Can Student Loans Be Discharged in Bankruptcy

Can student loans be discharged in bankruptcy? It has been a long-held myth that student loans cannot be discharged in bankruptcy. This is not true. In fact, student loans can be discharged in bankruptcy. The Department of Education has taken important steps in order to make bankruptcy relief available to federal student loan borrowers. Private student loan borrowers must also be able to receive the bankruptcy relief provided by the Bankruptcy Code. This relief should be honored by loan owners, creditors, debt collectors, and lenders.


Education Loans Can Be Discharged in Bankruptcy

What’s behind the belief that student loans can’t be discharged in bankruptcy? The Bankruptcy Code makes it more difficult to discharge student loans compared to other types of unsecured credit. It also requires an additional step (an “adversary proceeding” or a lawsuit inside the bankruptcy) and a tougher test. Some borrowers might not be aware that discharge can still occur even with the extra step and standard.

Furthermore, it is important to clarify that certain loans that borrowers may consider as “private student loans” are not subject to these extra steps. Some private educational loans can be discharged through a bankruptcy proceeding, similar to other types of consumer debts.

As an example, many types of student loans are dischargeable through bankruptcy just like other types of consumer debt. These loans are not subjected to the extra step and more challenging standards. These loans may include:

  • Loans that are not eligible for Title IV funds, such as unaccredited colleges, schools abroad, or non-accredited trade and training certificate programs.
  • Loans that are used to cover fees and living costs incurred during the study period for the bar exam or other professional exams.
  • When the loan amount may exceed the actual cost of attending school, including expenses such as tuition and books.
  • Loans used to cover fees, living costs, and moving expenses associated with medical or dental residencies.
  • Loans to a student attending school less than half-time


Troubling Consumer Accounts of Industry Practices Regarding Bankruptcy Discharges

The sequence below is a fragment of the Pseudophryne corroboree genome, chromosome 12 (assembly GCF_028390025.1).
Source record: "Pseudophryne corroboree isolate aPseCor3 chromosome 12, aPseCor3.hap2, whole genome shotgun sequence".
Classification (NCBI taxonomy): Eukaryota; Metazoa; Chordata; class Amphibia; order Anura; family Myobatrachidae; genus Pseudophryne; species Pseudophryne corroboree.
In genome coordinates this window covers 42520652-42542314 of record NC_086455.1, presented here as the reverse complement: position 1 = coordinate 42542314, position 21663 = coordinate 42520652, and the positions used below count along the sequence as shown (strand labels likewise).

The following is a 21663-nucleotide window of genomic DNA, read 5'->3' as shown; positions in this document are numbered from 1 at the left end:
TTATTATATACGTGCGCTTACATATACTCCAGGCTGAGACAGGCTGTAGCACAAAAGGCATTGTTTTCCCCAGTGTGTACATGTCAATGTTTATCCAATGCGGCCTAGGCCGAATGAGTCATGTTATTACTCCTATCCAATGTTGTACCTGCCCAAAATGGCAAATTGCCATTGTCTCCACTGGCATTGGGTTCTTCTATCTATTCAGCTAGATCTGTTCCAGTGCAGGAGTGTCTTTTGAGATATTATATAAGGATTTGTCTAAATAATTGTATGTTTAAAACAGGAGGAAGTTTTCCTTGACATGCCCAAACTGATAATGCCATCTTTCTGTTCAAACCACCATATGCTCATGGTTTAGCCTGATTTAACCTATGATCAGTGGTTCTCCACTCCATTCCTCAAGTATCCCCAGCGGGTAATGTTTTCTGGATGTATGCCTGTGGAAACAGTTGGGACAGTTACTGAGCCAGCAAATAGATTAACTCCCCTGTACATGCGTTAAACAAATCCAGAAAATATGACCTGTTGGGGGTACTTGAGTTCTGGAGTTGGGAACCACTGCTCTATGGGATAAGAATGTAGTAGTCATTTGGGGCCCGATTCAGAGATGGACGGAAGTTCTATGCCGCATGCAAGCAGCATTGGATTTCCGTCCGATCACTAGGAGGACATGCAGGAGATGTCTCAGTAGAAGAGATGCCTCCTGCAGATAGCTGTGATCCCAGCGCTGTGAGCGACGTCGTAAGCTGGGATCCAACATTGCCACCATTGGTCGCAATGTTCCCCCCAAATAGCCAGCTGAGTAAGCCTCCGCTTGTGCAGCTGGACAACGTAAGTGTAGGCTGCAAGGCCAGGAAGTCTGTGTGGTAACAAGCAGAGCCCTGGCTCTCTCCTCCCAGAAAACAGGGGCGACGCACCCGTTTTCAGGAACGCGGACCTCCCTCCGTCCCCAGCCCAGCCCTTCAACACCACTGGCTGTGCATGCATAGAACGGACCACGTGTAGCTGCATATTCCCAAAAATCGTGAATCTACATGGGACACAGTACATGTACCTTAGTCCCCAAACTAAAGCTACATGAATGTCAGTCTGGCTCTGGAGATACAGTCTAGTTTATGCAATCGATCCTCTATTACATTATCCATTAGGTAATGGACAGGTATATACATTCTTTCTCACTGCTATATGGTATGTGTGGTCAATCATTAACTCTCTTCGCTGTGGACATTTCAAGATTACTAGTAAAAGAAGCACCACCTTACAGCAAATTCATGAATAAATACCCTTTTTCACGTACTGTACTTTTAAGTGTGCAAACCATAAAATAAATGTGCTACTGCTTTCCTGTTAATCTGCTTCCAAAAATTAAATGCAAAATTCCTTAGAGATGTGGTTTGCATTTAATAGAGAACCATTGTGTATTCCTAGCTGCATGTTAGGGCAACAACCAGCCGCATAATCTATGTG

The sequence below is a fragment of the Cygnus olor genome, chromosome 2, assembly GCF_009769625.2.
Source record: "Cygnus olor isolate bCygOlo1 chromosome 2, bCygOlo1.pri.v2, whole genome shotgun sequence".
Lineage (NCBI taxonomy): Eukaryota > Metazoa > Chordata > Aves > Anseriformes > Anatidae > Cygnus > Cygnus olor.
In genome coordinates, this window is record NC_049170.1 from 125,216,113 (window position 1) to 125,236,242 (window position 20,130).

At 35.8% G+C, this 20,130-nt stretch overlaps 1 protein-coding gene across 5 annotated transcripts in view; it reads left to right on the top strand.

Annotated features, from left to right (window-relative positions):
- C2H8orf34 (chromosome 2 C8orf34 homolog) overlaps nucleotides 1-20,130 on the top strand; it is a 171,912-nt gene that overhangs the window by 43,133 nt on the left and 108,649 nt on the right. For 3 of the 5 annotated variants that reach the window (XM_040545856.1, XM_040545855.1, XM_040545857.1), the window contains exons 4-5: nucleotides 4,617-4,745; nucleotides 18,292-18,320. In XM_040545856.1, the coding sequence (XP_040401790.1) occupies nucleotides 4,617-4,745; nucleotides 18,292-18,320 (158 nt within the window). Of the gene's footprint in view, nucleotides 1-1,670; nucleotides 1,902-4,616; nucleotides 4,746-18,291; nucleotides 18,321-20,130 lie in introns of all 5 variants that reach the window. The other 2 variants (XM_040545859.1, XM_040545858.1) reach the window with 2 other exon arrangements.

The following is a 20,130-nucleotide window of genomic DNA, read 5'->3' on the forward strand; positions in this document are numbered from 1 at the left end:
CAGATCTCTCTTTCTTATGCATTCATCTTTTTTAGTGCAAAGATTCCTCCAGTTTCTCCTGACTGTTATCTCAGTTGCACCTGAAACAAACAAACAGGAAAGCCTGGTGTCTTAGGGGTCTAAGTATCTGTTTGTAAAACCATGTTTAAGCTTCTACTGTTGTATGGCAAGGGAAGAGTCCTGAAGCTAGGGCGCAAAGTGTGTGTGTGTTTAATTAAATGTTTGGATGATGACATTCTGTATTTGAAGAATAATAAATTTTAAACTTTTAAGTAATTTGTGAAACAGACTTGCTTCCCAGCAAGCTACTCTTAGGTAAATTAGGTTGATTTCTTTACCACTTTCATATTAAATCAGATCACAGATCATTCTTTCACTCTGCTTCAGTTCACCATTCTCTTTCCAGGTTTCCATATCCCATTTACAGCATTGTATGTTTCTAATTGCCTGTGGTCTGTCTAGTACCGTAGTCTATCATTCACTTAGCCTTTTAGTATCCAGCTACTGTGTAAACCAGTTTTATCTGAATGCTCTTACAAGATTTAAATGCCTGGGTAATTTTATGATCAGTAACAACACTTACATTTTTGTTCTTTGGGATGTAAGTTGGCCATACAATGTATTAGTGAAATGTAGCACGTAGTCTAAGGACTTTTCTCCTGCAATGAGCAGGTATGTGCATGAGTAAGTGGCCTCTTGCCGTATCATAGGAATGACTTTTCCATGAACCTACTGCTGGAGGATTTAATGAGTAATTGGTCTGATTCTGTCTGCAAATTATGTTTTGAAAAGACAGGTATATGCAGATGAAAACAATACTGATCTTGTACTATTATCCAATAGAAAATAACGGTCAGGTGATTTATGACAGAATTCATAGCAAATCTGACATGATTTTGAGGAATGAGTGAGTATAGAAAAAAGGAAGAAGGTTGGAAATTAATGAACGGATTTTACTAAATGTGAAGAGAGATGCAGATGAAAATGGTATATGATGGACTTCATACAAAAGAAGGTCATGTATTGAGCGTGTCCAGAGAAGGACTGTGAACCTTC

These intricacies may pose challenges for the average consumer, but loan owners, lenders, and servicers must incorporate them into their policies and procedures. Over the years, the CFPB has consistently highlighted that student loan borrowers heavily rely on their services to receive timely and accurate information about their loans. This encompasses understanding the law’s protections when borrowers face difficulties repaying their loans.

Regrettably, complaints lodged with the CFPB indicate that these companies may be misleading borrowers regarding the protections offered through bankruptcy—or worse, attempting to collect debts already discharged by a court.


Complaints That Discharge Orders Are Being Violated

Consumer complaints have brought to light significant concerns regarding student loan companies disregarding discharge orders, thereby engaging in illegal collection practices after borrowers have undergone bankruptcy.

One consumer shares their experience:

“I have repeatedly asserted that the [Direct to Consumer XYZ] loan was discharged in my Chapter 7 bankruptcy (see attached). However, they have persisted in collecting monthly payments under the guise of a ‘charge-off’ and have consistently reported my account as late, despite my adherence to the agreed-upon monthly payments. In recent instances, it has been determined that [Direct to Consumer XYZ] loans are indeed dischargeable.”

Another consumer wrote: